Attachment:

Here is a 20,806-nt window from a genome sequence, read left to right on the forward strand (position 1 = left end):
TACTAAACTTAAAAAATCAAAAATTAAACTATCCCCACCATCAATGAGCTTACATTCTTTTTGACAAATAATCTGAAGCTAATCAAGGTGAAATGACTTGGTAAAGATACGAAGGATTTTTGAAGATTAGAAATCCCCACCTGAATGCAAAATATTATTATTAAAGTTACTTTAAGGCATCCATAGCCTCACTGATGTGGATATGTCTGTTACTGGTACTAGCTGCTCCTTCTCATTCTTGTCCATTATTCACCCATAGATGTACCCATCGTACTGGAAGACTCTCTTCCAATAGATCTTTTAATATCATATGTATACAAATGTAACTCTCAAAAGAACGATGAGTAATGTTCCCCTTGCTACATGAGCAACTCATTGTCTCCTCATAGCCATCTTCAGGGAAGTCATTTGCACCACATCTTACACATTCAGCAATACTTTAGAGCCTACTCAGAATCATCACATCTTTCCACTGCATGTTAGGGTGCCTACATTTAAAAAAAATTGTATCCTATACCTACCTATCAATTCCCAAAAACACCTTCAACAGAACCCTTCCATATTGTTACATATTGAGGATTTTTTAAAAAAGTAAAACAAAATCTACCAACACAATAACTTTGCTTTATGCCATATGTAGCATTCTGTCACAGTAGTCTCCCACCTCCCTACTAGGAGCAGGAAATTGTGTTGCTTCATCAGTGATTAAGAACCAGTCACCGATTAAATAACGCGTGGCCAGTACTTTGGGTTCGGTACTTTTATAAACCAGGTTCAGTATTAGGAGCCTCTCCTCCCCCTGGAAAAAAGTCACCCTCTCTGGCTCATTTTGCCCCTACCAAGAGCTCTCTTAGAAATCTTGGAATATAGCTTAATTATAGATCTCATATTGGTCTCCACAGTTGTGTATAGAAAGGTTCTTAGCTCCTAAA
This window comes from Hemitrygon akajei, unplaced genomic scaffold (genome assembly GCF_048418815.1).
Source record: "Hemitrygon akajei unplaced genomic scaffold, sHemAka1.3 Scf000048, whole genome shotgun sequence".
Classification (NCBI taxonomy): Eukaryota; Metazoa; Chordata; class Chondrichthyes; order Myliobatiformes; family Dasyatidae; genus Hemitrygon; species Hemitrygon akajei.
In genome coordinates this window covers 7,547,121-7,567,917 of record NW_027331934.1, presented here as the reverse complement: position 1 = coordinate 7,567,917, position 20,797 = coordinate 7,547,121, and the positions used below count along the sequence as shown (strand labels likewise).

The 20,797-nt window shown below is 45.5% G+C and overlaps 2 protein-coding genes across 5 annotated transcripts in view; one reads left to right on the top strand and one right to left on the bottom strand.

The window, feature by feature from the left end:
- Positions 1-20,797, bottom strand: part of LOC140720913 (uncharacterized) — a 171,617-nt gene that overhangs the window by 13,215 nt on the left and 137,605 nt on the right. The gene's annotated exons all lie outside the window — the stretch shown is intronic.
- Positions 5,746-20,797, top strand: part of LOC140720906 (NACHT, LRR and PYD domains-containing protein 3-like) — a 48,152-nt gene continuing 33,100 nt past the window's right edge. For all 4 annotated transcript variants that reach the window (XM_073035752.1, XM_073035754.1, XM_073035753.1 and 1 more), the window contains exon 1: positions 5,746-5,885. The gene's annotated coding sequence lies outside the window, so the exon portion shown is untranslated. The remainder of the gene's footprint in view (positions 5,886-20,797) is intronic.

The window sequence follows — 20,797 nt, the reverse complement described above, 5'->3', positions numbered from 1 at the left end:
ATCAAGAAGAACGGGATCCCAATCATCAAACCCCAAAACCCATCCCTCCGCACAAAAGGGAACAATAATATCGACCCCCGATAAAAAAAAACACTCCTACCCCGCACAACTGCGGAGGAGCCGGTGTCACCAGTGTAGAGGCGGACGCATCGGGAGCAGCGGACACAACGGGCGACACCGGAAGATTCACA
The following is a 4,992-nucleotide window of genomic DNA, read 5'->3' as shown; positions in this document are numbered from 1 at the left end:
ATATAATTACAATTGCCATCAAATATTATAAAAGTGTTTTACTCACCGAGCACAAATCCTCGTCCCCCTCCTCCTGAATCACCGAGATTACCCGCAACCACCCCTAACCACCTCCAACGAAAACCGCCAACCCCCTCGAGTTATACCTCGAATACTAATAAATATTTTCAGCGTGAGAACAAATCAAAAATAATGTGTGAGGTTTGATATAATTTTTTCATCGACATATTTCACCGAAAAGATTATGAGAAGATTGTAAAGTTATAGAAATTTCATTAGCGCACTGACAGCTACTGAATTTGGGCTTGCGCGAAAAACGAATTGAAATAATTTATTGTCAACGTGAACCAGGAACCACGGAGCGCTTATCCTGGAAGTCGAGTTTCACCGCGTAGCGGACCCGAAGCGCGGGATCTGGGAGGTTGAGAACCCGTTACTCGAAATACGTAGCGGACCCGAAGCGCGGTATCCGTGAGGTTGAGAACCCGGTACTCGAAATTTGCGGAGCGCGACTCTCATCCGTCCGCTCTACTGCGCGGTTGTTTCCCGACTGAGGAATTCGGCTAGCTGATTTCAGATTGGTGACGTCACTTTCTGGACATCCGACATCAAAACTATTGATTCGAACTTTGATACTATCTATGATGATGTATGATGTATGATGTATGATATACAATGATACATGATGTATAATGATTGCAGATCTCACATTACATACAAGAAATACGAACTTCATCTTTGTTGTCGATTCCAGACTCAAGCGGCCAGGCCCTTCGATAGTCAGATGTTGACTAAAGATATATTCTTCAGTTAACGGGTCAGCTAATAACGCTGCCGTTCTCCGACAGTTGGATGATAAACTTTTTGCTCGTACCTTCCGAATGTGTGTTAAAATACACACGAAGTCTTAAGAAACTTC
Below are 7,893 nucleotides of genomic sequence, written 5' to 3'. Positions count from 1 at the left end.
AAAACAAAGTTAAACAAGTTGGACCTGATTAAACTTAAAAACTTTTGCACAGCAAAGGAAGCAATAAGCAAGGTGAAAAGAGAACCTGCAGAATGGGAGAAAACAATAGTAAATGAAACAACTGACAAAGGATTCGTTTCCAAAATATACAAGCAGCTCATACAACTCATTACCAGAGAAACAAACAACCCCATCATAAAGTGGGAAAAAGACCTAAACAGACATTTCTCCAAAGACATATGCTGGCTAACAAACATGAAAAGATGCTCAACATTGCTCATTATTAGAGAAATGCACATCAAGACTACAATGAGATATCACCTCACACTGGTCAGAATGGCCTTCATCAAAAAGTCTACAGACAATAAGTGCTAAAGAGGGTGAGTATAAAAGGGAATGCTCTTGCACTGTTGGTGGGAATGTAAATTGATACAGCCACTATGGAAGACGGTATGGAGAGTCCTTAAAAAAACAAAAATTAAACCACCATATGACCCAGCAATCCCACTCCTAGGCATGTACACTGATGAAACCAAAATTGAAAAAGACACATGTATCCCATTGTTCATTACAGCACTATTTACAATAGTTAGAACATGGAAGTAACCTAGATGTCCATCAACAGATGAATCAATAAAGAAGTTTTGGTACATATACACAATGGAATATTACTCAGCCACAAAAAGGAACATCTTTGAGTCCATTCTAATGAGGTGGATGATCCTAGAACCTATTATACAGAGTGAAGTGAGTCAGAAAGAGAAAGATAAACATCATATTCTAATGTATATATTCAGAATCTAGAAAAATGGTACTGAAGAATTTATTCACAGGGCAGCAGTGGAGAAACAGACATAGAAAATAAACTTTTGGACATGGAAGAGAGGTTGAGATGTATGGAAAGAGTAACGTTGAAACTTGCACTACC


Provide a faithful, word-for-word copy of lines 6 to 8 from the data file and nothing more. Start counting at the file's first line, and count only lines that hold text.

In genome coordinates this window covers 7,547,121-7,567,917 of record NW_027331934.1, presented here as the reverse complement: position 1 = coordinate 7,567,917, position 20,797 = coordinate 7,547,121, and the positions used below count along the sequence as shown (strand labels likewise).

The 20,797-nt window shown below is 45.5% G+C and overlaps 2 protein-coding genes across 5 annotated transcripts in view; one reads left to right on the top strand and one right to left on the bottom strand.

The window, feature by feature from the left end: